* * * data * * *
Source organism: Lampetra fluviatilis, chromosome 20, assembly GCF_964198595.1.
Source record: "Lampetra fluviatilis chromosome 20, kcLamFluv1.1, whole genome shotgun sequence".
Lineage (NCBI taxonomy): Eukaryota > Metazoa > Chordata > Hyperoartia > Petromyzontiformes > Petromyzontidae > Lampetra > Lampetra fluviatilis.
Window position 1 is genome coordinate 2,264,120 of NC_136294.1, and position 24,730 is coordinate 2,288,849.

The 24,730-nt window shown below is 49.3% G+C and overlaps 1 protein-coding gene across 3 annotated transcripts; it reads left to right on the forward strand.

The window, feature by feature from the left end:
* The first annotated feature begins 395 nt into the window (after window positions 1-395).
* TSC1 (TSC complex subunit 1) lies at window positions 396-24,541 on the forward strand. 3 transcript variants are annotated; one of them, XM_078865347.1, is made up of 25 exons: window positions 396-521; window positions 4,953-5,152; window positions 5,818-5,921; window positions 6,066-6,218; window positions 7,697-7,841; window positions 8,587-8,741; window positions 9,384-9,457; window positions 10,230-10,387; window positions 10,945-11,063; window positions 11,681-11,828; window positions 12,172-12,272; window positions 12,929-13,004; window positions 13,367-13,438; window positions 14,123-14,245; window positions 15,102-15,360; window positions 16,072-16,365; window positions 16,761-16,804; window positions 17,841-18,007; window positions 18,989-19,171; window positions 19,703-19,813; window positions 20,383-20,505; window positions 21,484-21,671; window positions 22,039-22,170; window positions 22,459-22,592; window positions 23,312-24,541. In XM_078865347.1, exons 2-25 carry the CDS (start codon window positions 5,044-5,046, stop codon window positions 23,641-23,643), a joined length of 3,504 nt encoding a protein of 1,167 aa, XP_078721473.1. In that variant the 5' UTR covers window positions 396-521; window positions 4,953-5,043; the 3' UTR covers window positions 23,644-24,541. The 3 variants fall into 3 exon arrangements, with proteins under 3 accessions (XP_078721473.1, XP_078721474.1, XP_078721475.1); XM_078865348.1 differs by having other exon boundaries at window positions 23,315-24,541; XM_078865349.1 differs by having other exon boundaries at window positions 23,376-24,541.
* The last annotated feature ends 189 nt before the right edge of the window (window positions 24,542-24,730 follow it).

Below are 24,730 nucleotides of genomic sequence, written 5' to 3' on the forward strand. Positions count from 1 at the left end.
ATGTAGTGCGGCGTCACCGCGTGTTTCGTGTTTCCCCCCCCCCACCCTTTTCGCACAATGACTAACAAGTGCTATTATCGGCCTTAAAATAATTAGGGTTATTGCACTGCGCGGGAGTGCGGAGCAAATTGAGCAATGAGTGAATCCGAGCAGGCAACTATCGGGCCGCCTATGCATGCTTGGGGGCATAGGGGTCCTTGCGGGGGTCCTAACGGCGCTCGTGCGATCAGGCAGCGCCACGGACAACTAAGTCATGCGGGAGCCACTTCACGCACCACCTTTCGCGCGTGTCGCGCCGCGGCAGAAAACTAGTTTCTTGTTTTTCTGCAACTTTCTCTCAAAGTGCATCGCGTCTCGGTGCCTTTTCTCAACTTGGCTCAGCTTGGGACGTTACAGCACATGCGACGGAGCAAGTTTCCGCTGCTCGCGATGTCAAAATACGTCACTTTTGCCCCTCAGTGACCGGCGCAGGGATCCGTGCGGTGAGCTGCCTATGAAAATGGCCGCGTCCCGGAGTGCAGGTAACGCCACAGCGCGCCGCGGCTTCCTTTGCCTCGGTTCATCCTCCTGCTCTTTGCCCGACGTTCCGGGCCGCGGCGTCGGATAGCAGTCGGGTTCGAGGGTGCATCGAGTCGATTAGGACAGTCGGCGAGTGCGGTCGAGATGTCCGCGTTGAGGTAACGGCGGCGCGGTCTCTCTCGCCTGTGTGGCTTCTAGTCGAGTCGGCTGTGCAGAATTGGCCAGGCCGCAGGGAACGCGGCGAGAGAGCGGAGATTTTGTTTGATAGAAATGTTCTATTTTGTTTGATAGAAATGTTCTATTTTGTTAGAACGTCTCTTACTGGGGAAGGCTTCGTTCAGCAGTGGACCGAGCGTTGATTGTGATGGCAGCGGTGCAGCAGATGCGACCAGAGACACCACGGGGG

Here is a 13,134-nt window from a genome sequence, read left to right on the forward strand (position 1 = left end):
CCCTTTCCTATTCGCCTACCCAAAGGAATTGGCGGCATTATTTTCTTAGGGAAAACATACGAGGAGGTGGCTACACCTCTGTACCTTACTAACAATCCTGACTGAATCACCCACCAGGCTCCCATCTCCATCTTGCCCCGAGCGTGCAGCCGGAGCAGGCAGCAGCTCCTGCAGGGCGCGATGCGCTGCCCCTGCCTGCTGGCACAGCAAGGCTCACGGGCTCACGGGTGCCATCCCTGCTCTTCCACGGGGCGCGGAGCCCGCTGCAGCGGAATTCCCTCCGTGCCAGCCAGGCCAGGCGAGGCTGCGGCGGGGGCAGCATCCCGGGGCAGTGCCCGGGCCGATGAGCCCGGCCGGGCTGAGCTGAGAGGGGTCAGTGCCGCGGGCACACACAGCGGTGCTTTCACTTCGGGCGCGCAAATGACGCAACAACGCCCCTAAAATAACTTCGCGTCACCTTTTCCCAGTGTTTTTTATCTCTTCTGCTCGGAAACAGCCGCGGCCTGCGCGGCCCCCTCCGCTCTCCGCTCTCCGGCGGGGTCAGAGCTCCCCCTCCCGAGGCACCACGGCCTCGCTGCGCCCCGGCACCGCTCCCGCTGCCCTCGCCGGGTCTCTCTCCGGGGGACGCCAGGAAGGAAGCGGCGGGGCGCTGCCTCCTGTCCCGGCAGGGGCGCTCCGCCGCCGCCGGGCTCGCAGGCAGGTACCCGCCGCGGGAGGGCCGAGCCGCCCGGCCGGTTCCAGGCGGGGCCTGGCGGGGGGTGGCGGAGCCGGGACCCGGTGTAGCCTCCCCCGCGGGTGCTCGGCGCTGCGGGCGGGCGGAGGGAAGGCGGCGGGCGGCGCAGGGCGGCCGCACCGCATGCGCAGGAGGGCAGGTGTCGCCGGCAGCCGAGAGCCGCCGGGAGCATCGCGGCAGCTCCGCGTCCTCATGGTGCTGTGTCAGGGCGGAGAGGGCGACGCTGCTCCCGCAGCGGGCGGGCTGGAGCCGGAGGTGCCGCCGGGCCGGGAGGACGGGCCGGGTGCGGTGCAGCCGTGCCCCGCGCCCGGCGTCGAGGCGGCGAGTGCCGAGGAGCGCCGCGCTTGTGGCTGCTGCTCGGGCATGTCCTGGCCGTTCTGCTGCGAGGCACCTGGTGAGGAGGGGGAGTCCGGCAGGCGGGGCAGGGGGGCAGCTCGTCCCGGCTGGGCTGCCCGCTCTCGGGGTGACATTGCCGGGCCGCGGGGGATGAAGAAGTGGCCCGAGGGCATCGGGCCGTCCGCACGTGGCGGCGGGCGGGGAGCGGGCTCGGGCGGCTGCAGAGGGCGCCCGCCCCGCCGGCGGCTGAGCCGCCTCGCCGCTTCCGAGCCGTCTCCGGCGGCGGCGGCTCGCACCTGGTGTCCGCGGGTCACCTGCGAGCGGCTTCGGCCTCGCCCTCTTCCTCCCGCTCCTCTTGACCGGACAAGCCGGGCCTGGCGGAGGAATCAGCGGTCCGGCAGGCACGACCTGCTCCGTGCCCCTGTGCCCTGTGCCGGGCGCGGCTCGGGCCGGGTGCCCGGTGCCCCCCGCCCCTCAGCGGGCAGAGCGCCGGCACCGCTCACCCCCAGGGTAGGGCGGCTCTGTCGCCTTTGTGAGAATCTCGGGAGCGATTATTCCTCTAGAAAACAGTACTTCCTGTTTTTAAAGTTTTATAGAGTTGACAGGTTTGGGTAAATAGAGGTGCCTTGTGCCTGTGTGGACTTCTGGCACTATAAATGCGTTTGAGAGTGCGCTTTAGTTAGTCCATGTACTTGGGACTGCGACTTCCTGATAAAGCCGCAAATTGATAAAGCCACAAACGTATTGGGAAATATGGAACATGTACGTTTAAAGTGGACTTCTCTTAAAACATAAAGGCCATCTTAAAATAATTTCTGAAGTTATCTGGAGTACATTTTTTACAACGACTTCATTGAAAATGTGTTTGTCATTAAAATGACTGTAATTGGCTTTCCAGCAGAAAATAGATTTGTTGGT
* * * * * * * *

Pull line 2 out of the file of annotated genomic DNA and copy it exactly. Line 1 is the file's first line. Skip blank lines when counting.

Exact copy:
Source record: "Lampetra fluviatilis chromosome 20, kcLamFluv1.1, whole genome shotgun sequence".